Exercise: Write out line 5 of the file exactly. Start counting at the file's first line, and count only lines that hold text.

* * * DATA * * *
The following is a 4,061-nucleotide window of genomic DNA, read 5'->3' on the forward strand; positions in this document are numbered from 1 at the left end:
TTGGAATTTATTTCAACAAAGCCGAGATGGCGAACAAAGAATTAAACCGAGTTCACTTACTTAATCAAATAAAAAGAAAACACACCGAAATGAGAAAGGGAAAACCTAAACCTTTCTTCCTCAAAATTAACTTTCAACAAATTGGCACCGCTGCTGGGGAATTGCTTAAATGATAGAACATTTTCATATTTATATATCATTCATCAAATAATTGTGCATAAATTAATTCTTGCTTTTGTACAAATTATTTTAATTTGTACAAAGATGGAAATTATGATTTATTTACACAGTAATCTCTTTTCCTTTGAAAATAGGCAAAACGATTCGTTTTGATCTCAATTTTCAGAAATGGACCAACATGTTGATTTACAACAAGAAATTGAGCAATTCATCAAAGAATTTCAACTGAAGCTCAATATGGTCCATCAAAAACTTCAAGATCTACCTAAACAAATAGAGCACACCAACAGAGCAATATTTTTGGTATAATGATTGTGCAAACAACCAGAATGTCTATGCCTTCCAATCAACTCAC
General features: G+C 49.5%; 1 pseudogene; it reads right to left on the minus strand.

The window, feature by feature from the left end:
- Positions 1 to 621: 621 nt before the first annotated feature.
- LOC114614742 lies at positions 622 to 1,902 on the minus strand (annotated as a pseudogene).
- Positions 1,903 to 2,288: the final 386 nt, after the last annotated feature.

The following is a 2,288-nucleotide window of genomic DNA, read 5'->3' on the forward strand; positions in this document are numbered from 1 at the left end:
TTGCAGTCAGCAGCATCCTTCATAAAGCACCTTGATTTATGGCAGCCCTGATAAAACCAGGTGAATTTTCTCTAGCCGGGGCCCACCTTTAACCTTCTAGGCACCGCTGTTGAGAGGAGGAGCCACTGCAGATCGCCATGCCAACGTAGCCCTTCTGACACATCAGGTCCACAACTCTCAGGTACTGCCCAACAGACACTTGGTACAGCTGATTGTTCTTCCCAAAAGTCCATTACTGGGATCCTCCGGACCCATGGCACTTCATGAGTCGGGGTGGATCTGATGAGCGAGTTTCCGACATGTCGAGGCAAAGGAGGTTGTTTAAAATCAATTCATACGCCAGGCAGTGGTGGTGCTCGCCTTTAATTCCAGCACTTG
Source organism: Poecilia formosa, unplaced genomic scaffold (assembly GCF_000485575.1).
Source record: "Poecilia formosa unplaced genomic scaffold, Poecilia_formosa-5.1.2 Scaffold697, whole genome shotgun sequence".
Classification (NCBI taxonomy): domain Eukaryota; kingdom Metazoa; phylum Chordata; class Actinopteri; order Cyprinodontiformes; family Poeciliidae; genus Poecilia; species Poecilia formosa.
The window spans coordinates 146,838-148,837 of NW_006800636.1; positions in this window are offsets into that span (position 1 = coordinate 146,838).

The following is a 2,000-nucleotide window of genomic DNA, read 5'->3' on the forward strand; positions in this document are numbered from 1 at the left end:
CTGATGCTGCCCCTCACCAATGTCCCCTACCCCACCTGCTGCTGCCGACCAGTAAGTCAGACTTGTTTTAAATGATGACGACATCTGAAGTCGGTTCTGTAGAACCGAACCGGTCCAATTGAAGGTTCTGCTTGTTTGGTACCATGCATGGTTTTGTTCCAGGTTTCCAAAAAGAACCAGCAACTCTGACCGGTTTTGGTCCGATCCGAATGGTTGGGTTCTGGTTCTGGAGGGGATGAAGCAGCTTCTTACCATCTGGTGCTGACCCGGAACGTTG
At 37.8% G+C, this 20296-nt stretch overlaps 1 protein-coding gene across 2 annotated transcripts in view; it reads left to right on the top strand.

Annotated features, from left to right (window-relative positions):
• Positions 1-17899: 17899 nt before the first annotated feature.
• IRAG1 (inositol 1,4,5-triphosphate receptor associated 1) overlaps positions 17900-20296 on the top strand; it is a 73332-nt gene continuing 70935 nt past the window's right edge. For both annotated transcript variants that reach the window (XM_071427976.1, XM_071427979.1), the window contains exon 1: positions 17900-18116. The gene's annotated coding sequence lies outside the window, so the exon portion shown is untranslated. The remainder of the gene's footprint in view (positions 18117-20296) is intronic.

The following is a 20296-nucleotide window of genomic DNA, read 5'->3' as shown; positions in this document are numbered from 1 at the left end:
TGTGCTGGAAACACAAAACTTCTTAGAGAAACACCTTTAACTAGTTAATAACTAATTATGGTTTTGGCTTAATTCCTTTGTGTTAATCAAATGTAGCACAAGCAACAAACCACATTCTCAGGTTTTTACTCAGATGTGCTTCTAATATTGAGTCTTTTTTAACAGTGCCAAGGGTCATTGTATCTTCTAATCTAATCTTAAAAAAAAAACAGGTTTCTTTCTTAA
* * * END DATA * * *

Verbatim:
- Positions 1 to 621: 621 nt before the first annotated feature.